Comparing Ancient and Classical Art Paper Essay

Custom Student Mr. Teacher ENG 1001-04 16 August 2016

Comparing Ancient and Classical Art Paper

Through each culture, art is created even it wasn’t meant to be used for it. The Stonehenge and the Great Stupa are two of the oldest known structures in our history. The European civilization, based in the southern part of the United Kingdom, is one of the wonders of the world and the best-known prehistoric monument. The ancient Indian civilization is in India, is one of the three stupas in India. Many similarities and differences existed between these two civilizations, as even though they co-existed during a certain timeframe and in two different geographical areas. The differences in geography are both these civilizations were subjected to different kinds of exposure, which may have included contact with other civilization and cultural inheritance. The European civilization had a stronger emphasis on a central authority, while the Indians had a more decentralized structure, where powers were distributed over the cities and the states as well.

The Art the Europeans created were more involved into making great monumental and gaudy structures while the Indians were more involved in creating smaller, more literary pieces of art. The Great Stupa’ at Sanchi is one of the most sophisticated and well-known monuments of all time; the marvelous icon is considered to be a cornerstone of Buddhist art, architecture, and religion. It stands tall and holds a powerful presence that is very symptomatic of its historical context. India is home to one the most symbolic and oldest stone structures known to man. This astonishing marvel built around 3rd century B.C by one of the most powerful and influential rulers of ancient India, Emperor Ashoka the Great. Asoka was the emperor of the Maurya Dynasty and ruled the Indian subcontinent from ca. 269 BCE to 232 B.C and during his reign, Ashoka converted to Buddhism and spread his Buddhist teachings through India, as well as having the great stupa erected to glorify and harbor the sacred Buddhist relics.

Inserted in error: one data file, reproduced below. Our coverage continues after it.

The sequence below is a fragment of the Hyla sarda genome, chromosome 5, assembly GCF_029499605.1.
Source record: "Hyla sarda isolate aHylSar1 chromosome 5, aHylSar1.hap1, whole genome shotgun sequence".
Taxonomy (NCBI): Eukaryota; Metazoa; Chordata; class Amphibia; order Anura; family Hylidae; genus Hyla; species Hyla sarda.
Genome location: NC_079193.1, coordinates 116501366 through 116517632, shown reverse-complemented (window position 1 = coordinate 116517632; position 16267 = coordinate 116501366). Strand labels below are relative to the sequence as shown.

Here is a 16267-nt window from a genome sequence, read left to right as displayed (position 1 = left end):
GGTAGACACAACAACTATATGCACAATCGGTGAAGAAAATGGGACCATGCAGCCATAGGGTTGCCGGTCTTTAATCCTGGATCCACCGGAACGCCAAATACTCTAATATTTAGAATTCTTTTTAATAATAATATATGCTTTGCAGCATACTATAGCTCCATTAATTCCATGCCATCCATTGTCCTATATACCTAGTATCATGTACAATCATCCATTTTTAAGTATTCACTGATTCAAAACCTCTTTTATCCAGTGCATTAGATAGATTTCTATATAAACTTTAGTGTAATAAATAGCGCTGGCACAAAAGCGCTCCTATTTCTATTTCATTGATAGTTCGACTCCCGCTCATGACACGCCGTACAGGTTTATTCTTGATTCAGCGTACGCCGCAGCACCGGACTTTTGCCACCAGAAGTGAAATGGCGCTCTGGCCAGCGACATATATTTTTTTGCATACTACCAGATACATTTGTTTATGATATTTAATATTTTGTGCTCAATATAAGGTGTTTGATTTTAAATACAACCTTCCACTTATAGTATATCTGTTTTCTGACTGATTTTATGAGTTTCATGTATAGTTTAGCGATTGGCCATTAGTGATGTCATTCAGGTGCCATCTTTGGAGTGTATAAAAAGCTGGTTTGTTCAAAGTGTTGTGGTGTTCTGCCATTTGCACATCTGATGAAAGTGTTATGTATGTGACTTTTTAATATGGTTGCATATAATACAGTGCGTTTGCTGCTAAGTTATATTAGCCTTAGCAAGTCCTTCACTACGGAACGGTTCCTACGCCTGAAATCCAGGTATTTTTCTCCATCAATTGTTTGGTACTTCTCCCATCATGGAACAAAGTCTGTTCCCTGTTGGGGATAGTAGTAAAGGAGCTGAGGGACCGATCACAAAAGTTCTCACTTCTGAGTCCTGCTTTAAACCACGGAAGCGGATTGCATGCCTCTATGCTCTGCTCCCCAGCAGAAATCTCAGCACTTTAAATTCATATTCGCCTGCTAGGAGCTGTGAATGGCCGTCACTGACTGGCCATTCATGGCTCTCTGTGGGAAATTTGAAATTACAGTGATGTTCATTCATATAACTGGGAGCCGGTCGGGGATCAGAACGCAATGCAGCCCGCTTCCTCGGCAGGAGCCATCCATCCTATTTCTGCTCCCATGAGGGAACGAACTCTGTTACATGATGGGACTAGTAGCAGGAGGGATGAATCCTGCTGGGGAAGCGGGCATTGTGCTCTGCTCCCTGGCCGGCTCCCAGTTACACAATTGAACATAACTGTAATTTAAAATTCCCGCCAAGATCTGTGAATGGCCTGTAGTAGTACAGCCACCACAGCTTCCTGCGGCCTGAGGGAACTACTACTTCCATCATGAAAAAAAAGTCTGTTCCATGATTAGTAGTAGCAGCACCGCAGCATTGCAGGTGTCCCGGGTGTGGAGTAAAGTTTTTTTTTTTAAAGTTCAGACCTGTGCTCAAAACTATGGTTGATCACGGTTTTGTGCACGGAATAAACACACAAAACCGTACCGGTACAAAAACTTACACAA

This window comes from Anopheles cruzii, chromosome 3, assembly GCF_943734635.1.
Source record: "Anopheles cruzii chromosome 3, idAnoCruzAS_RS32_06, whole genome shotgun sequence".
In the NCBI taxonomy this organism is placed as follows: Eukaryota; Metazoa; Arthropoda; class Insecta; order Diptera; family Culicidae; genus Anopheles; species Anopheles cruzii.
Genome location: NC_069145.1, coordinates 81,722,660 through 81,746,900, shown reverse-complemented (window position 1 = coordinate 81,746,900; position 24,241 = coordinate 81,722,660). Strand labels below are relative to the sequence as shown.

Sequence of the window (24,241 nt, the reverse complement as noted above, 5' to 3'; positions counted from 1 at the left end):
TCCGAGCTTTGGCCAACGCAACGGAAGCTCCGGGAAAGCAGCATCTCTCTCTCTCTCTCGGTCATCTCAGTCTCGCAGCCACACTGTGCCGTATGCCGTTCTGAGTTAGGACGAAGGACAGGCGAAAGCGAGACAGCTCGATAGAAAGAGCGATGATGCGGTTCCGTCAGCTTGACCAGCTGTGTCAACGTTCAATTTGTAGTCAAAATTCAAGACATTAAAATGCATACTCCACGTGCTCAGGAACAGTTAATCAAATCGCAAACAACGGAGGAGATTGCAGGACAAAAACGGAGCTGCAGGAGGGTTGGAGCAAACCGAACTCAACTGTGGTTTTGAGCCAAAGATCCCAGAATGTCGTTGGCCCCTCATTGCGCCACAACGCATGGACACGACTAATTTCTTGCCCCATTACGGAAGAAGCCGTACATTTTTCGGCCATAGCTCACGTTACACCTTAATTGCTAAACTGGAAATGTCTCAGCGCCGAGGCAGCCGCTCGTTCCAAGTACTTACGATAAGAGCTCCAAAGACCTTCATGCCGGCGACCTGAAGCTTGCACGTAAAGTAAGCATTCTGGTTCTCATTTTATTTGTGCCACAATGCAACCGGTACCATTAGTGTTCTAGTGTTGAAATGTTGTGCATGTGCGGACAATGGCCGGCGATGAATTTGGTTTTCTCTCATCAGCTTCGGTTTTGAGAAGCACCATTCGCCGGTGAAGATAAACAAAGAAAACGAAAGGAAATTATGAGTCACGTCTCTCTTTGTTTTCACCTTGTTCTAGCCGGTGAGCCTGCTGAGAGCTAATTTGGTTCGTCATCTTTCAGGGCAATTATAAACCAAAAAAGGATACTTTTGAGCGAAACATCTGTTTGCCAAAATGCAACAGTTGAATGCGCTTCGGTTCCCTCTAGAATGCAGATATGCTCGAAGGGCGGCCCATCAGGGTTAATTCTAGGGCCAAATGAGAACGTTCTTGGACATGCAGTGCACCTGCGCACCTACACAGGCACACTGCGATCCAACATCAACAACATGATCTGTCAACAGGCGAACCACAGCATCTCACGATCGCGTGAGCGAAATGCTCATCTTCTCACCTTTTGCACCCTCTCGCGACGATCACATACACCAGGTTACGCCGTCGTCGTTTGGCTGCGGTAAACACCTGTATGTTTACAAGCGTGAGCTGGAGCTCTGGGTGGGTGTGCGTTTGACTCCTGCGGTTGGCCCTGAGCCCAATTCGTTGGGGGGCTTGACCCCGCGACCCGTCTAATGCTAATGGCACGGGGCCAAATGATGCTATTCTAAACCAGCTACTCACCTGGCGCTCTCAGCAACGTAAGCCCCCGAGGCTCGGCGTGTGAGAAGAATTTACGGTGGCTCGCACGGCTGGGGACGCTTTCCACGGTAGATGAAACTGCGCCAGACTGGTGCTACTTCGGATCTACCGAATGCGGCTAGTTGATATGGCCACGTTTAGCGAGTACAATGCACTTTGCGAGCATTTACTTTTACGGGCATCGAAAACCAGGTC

This incredible monument is majestic & unique in more ways than one. It has been said that the structure symbolizes the world mountain and “despite having the most perfect and well-preserved stupa, Buddhist art and architecture, it’s also surrounded by numerous other stupas, pillars, temples and living quarters for monks, the greater part of which had been buried.” Upon first recognition one could be lead to believe that because there are many other alluring attractions in India, it would be hard for this stupa to stand out and get its proper avowal. But this remarkable stone masterpiece has a wide range of spectacular things to offer, and tells us a very detailed story about early Buddhist life in India. Although the Great Stupa is among one of the many ancient monuments of India, few are of more interest than the tops of the stupas at Sanchi–Kanakheda. (Sayre, 2010) In the late Neolithic period, the megaliths at Stonehenge were erected.

These stones were believed to be built anywhere from 3000 BC to 2000 BC and placed by the community just one hundred miles to the west of London, England. Nobody knows the initial purpose of Stonehenge; however, there are theories of what it may have meant to this culture of the Neolithic era. There have been discoveries of human remains found at Stonehenge that have been dated back to the time of its creation. This discovery advises that all of these stones put in place as a burial ground for this culture’s ancestors. The five trilithons that form a horseshoe are located in the center of a full circle of what looks like multiple, attached trilithons. This circular enclosure, much like the stone circular wall around The Great Stupa, is designed to increase the sacredness of what is inside.